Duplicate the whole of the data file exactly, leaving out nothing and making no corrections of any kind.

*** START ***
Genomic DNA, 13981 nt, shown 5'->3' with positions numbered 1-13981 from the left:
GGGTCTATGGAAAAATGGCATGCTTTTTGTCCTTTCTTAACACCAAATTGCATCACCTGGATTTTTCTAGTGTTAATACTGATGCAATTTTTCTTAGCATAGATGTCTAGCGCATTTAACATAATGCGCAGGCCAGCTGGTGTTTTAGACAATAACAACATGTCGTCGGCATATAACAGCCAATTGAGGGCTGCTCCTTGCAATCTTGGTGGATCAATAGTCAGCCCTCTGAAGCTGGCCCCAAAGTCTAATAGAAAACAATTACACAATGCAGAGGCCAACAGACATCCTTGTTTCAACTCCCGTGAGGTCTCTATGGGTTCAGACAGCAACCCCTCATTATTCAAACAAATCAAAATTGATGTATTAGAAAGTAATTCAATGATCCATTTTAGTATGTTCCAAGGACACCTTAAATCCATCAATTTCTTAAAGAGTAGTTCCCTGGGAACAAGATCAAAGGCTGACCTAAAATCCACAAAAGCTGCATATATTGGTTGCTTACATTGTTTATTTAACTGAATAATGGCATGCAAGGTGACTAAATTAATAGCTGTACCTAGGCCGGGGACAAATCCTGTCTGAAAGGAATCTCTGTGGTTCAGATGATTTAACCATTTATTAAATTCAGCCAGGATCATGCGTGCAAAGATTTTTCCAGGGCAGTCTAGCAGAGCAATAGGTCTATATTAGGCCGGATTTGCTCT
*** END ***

Genomic DNA, 13981 nt, shown 5'->3' with positions numbered 1-13981 from the left:
GGGTCTATGGAAAAATGGCATGCTTTTTGTCCTTTCTTAACACCAAATTGCATCACCTGGATTTTTCTAGTGTTAATACTGATGCAATTTTTCTTAGCATAGATGTCTAGCGCATTTAACATAATGCGCAGGCCAGCTGGTGTTTTAGACAATAACAACATGTCGTCGGCATATAACAGCCAATTGAGGGCTGCTCCTTGCAATCTTGGTGGATCAATAGTCAGCCCTCTGAAGCTGGCCCCAAAGTCTAATAGAAAACAATTACACAATGCAGAGGCCAACAGACATCCTTGTTTCAACTCCCGTGAGGTCTCTATGGGTTCAGACAGCAACCCCTCATTATTCAAACAAATCAAAATTGATGTATTAGAAAGTAATTCAATGATCCATTTTAGTATGTTCCAAGGACACCTTAAATCCATCAATTTCTTAAAGAGTAGTTCCCTGGGAACAAGATCAAAGGCTGACCTAAAATCCACAAAAGCTGCATATATTGGTTGCTTACATTGTTTATTTAACTGAATAATGGCATGCAAGGTGACTAAATTAATAGCTGTACCTAGGCCGGGGACAAATCCTGTCTGAAAGGAATCTCTGTGGTTCAGATGATTTAACCATTTATTAAATTCAGCCAGGATCATGCGTGCAAAGATTTTTCCAGGGCAGTCTAGCAGAGCAATAGGTCTATATTAGGCCGGATTTGCTCT